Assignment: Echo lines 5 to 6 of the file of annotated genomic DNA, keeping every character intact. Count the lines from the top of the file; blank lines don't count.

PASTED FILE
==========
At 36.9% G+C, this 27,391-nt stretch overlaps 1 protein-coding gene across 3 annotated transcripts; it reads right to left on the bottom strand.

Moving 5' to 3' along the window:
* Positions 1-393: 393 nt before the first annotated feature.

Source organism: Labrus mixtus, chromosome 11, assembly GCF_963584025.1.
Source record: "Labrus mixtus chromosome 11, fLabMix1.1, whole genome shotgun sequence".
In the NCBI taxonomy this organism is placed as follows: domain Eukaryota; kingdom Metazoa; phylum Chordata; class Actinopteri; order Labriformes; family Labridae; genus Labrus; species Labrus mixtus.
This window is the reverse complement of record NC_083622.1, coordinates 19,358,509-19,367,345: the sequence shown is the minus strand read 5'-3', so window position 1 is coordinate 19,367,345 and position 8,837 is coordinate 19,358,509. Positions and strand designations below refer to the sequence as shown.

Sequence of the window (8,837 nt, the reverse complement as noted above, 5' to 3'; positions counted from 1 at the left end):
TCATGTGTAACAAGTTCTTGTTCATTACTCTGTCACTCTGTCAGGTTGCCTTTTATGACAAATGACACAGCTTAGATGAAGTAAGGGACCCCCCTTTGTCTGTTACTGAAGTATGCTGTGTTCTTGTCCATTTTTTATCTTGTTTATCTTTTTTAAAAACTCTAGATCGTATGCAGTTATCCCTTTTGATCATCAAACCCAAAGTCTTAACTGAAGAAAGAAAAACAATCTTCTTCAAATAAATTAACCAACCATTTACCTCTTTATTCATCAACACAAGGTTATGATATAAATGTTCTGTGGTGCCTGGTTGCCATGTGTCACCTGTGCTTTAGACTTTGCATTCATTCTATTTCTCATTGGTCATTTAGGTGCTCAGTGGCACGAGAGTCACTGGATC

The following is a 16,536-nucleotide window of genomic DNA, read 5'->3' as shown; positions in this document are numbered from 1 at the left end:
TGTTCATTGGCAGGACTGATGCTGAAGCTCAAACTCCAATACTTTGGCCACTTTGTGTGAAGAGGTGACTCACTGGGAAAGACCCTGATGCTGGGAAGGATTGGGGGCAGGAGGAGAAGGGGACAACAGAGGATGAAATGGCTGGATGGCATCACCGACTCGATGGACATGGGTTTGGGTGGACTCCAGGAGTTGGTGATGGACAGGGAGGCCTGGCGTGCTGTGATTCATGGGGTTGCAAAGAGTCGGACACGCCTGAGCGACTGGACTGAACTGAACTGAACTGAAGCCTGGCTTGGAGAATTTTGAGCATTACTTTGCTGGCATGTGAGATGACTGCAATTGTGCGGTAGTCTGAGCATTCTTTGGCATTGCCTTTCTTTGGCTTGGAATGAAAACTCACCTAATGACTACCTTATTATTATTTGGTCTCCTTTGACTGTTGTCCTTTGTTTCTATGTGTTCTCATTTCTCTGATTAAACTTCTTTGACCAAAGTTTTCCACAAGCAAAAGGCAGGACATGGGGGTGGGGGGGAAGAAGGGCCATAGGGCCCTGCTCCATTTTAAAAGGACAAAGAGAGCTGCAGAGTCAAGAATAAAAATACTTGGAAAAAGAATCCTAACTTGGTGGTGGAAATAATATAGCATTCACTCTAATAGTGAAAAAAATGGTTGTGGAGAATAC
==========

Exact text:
Source record: "Labrus mixtus chromosome 11, fLabMix1.1, whole genome shotgun sequence".
In the NCBI taxonomy this organism is placed as follows: domain Eukaryota; kingdom Metazoa; phylum Chordata; class Actinopteri; order Labriformes; family Labridae; genus Labrus; species Labrus mixtus.